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wilfrido david
wilfrido david I HAD mixed feelings as I saw people in a long line starting from the Luneta Grandstand and leading to the portals of the great US Embassy on Roxas Boulevard. Would-be immigrants, among those applying for a tourist, visitor or work visa, all hoping against hope that they will eventually find themselves in the land of milk and honey, where the streets are paved in gold, where jobs are plentiful and opportunities unlimited, where you can be what you want to be, where dreams come true.

As I look back, I realize that I once had exactly the same dreams and aspirations. I held my immigrant visa in my hands. I brimmed with euphoria, the culmination of a long and arduous wait, all of eleven years of ups and downs, of uncertainty coupled with cautious optimism. But I soon found out that having a US visa in your hands presented a dilemma as well! I asked myself, "Is being able to immigrate to America the be-all and end-all of my life's aspirations?" I held a good job in a reputable company that I had to give up. I had to start from square one in a strange country where one had to confront discrimination and tackle it by the horns. It took me all of four months weighing the pros and cons of uprooting myself from my country and replanting a seed in another land and wait for it to sprout, nurture it to certainty until it can grow into maturity and then perhaps reap what I had sown. To make a final decision, I had to be pragmatic about the whole issue of moving to greener pasture. Otherwise, what's the point of it all?

All would-be immigrants to America have their own preconceptions about how good life must be over there as against staying in the mother country. Self-determination chooses whether to remain stagnant or to move on. Well, either choice entails right and wrong, depending on one's skills and work ethics, as well as on the lifestyle one is after or leads. But is being jobless in America better than being jobless in the Philippines? Again, it all depends. If you take the trouble of saving for a rainy day, wherever you are, you will at least have something to tide you over until times get better. Still, your optimistic preconceptions might well be misconceptions after all.

The current economic situation in America has changed lives significantly. Many who have invested in real estate, stocks and bonds have lost their fortunes. Jobs are being lost everyday, and there is little hope of getting another one no matter how marketable your skills and experience are. Filipino doctors are working as nurses and nurses are relegated to caregiving duties, lawyers are lucky if they could get jobs as waiters, and accountants are reduced to cashiering. One must be plain lovable and lucky to keep his or her job. Even those still employed walk a tight-rope. The pink slip is the order of the day.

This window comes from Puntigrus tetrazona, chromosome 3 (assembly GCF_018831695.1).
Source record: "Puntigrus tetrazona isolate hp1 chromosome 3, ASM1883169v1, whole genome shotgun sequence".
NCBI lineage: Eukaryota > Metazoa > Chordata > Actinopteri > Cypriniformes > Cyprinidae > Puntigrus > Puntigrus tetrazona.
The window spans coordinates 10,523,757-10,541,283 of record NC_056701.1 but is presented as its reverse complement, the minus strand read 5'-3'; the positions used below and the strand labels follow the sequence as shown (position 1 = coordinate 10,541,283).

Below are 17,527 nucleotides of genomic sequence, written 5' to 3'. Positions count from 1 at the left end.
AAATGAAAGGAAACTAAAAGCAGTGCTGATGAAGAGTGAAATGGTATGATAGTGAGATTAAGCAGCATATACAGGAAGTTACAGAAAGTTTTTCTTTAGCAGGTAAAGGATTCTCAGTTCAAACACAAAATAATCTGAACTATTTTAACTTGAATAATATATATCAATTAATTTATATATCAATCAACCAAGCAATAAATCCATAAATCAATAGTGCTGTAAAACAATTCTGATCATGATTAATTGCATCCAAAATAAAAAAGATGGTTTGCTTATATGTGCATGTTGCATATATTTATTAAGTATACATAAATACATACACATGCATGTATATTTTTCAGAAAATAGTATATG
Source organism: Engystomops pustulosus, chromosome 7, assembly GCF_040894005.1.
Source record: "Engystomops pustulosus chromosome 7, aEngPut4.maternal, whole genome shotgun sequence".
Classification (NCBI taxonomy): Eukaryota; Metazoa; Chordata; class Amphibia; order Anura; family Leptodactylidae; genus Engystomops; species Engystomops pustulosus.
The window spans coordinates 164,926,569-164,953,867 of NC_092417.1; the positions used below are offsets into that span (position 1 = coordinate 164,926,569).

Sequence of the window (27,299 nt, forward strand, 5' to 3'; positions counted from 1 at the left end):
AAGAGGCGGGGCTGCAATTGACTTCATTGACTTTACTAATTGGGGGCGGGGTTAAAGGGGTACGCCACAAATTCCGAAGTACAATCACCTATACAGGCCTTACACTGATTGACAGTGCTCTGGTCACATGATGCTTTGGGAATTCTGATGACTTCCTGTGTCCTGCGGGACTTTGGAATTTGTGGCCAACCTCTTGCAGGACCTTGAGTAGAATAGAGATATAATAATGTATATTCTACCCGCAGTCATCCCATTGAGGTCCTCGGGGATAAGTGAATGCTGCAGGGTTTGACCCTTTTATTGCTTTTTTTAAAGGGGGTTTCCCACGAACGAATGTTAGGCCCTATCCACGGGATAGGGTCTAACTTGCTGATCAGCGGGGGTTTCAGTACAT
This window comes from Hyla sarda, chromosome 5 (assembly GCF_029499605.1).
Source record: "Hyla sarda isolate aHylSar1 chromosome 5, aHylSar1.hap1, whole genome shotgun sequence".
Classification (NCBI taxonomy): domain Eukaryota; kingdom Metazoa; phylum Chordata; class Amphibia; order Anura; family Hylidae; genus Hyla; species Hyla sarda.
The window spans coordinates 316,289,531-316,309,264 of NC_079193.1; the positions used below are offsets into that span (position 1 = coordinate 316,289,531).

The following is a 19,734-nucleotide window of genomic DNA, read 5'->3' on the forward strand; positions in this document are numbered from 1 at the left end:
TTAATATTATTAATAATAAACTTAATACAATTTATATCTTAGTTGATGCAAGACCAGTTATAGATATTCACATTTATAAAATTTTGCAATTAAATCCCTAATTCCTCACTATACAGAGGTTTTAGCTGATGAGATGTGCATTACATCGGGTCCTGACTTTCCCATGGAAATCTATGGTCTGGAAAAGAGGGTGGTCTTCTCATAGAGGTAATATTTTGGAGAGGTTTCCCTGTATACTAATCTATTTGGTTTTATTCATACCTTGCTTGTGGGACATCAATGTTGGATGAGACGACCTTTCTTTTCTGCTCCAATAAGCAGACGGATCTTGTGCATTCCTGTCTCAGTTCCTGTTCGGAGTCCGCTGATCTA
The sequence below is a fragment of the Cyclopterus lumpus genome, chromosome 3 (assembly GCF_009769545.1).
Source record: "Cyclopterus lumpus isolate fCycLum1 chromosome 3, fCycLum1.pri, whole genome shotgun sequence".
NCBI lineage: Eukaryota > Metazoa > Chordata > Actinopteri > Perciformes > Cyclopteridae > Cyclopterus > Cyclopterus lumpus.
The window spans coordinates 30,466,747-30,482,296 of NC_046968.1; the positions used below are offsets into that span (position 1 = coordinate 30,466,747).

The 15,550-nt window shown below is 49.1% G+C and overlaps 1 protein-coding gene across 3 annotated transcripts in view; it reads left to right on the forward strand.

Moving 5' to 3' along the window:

The stark reality of it is that America is not as blessed as it used to be. No matter how Americans enjoy singing "God Bless America" at the drop of a hat, America—as viewed from all sectors of American society—is gradually becoming a Third World country. And Americans have only themselves to blame.

More and more Pinoys, especially the retired and elderly, have chosen to return to the old country. They talk about being with family, which we take to mean as the whole clan as we know it in family reunions. They say they wouldn't want to end up in elderly or nursing homes, they wouldn't have to do the dishes, the laundry, the cooking, and whatever else we are forced to do in the States. They pine for the tender loving care of their neices or granddaughters. Their social security checks will tide them over comfortably enough, and that's the whole crux of the matter.

I do not mean to influence the thinking of those who are about to get their immigrant visas. After all, if you have waited that long, and after so many personal sacrifices involved, the outrageous fees in every step towards the final interview, which, by the way, you could fail as well—that much awaited visa is, literally, pure gold in your hands.

At any rate, we all face uncertain futures, wherever we choose to be. We all try to make our own fortunes even as there are pitfalls along the way! It is just a matter of making the right choices, making the right decisions at the most opportune time. The rest, as we like to say, is up to God.

Check your mail—for an envelope from the US Embassy. It could mean your whole future.


[About the author. Wilfrido David first retired as Computer-Analyst from the Ayala Group of Companies. He immigrated to the US in 1985, worked there for another 25 years in the Medical Field (Medical Lab Tech), until he retired for the second time. Sometime ago, he was involved with FAANM (Filipino-American Association of New Mexico) as correspondent-contributor-writer-editor, publisher—all rolled into one. He says about that stint, "I ran out of energy, patience, and money but kept on with my duties until the next set of association officers were voted in." The earliest writing he did was for his high school paper in Holy Angel University. His present writing derives from the perspective of a Filipino expat in the US who faithfully keeps up with what's happening in the home country, as gleaned from his Filipino channels on DirecTV, aside from CNN and HLN.]

-Posted: 1:37 PM 12/5/09 | More of this author on eK!
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